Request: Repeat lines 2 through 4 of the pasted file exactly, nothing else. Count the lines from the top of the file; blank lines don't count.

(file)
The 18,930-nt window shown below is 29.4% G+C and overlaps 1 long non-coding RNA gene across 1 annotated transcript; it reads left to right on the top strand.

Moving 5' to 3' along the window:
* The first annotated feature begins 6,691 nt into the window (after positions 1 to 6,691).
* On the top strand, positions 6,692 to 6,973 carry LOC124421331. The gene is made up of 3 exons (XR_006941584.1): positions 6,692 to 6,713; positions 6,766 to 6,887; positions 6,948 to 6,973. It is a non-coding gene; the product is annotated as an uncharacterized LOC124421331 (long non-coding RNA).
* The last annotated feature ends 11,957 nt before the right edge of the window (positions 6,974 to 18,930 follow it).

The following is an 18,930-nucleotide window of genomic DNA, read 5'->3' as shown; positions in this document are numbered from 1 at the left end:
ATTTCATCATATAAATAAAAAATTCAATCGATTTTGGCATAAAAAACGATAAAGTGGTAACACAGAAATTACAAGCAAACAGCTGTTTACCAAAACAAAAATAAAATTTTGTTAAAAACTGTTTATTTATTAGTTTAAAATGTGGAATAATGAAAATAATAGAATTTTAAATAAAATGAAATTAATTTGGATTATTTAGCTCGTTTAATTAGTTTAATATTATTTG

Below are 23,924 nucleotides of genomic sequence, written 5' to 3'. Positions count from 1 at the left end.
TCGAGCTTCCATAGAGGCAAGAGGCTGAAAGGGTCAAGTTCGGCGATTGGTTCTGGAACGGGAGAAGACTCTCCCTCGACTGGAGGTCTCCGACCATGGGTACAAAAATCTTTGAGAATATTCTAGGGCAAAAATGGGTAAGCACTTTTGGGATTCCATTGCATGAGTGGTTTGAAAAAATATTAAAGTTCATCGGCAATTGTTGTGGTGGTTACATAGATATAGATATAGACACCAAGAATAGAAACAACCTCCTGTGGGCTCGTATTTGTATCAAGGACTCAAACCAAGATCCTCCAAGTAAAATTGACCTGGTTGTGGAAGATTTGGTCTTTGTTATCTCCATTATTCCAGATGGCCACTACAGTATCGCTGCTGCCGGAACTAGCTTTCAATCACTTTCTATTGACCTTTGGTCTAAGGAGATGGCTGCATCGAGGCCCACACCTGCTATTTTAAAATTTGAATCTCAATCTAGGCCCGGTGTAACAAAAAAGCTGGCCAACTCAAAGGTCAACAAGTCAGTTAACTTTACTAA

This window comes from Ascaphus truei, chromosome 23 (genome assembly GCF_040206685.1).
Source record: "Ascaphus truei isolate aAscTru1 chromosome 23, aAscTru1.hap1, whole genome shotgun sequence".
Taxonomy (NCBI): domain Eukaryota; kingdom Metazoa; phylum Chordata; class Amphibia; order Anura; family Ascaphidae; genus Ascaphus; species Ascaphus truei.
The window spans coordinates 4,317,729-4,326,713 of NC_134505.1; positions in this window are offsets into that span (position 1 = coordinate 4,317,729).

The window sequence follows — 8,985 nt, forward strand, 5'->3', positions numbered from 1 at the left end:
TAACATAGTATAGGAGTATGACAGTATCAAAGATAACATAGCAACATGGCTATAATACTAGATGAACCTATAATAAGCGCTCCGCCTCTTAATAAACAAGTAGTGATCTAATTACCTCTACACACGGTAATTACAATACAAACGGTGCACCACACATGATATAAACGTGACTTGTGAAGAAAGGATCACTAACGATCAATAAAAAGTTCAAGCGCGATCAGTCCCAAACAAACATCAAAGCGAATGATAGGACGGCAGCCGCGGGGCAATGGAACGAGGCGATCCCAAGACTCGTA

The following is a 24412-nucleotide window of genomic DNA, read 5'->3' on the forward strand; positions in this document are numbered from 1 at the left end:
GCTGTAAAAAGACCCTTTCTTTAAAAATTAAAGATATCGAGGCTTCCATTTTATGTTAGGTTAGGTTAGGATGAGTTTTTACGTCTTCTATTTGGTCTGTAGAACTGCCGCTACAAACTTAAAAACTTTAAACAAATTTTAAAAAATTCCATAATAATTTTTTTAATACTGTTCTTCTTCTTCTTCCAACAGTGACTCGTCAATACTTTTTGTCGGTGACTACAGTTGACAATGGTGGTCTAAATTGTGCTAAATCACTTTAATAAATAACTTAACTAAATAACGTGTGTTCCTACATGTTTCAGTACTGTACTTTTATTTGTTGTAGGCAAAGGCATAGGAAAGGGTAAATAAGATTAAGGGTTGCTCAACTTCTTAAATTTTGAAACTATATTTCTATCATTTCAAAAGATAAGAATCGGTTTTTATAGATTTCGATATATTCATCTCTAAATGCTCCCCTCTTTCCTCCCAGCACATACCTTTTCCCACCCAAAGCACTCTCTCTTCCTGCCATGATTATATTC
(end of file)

Moving 5' to 3' along the window:
* The first annotated feature begins 6,691 nt into the window (after positions 1 to 6,691).
* On the top strand, positions 6,692 to 6,973 carry LOC124421331. The gene is made up of 3 exons (XR_006941584.1): positions 6,692 to 6,713; positions 6,766 to 6,887; positions 6,948 to 6,973. It is a non-coding gene; the product is annotated as an uncharacterized LOC124421331 (long non-coding RNA).